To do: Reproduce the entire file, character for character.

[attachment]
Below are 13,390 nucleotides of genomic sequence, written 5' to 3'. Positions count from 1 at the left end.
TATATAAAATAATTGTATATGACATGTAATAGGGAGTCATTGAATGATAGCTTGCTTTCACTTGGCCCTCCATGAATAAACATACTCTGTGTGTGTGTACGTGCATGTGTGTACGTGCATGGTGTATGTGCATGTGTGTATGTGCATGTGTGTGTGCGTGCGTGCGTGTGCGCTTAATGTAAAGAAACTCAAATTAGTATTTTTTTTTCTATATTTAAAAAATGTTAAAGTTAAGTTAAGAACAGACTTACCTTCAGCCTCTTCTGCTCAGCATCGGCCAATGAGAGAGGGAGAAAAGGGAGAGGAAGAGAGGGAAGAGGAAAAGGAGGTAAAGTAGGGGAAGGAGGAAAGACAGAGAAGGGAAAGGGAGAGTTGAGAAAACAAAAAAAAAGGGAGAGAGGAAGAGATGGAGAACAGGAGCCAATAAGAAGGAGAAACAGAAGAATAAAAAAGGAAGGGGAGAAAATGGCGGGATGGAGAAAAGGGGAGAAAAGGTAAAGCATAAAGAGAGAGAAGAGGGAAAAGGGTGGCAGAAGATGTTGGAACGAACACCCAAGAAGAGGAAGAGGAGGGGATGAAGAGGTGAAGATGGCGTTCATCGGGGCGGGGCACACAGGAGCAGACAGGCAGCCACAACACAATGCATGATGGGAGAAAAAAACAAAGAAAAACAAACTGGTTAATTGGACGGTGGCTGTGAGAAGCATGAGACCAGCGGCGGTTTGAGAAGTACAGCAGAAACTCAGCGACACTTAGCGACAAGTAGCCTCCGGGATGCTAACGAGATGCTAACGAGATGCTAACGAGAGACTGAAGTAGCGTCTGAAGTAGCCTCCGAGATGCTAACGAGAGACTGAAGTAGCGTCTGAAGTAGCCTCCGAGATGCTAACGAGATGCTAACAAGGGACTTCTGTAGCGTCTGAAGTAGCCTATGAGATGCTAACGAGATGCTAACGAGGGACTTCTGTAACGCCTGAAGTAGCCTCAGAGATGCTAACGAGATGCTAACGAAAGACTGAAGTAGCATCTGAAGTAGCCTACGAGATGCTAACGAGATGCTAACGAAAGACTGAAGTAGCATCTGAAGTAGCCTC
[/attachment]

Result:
Below are 13,390 nucleotides of genomic sequence, written 5' to 3'. Positions count from 1 at the left end.
TATATAAAATAATTGTATATGACATGTAATAGGGAGTCATTGAATGATAGCTTGCTTTCACTTGGCCCTCCATGAATAAACATACTCTGTGTGTGTGTACGTGCATGTGTGTACGTGCATGGTGTATGTGCATGTGTGTATGTGCATGTGTGTGTGCGTGCGTGCGTGTGCGCTTAATGTAAAGAAACTCAAATTAGTATTTTTTTTTCTATATTTAAAAAATGTTAAAGTTAAGTTAAGAACAGACTTACCTTCAGCCTCTTCTGCTCAGCATCGGCCAATGAGAGAGGGAGAAAAGGGAGAGGAAGAGAGGGAAGAGGAAAAGGAGGTAAAGTAGGGGAAGGAGGAAAGACAGAGAAGGGAAAGGGAGAGTTGAGAAAACAAAAAAAAAGGGAGAGAGGAAGAGATGGAGAACAGGAGCCAATAAGAAGGAGAAACAGAAGAATAAAAAAGGAAGGGGAGAAAATGGCGGGATGGAGAAAAGGGGAGAAAAGGTAAAGCATAAAGAGAGAGAAGAGGGAAAAGGGTGGCAGAAGATGTTGGAACGAACACCCAAGAAGAGGAAGAGGAGGGGATGAAGAGGTGAAGATGGCGTTCATCGGGGCGGGGCACACAGGAGCAGACAGGCAGCCACAACACAATGCATGATGGGAGAAAAAAACAAAGAAAAACAAACTGGTTAATTGGACGGTGGCTGTGAGAAGCATGAGACCAGCGGCGGTTTGAGAAGTACAGCAGAAACTCAGCGACACTTAGCGACAAGTAGCCTCCGGGATGCTAACGAGATGCTAACGAGATGCTAACGAGAGACTGAAGTAGCGTCTGAAGTAGCCTCCGAGATGCTAACGAGAGACTGAAGTAGCGTCTGAAGTAGCCTCCGAGATGCTAACGAGATGCTAACAAGGGACTTCTGTAGCGTCTGAAGTAGCCTATGAGATGCTAACGAGATGCTAACGAGGGACTTCTGTAACGCCTGAAGTAGCCTCAGAGATGCTAACGAGATGCTAACGAAAGACTGAAGTAGCATCTGAAGTAGCCTACGAGATGCTAACGAGATGCTAACGAAAGACTGAAGTAGCATCTGAAGTAGCCTC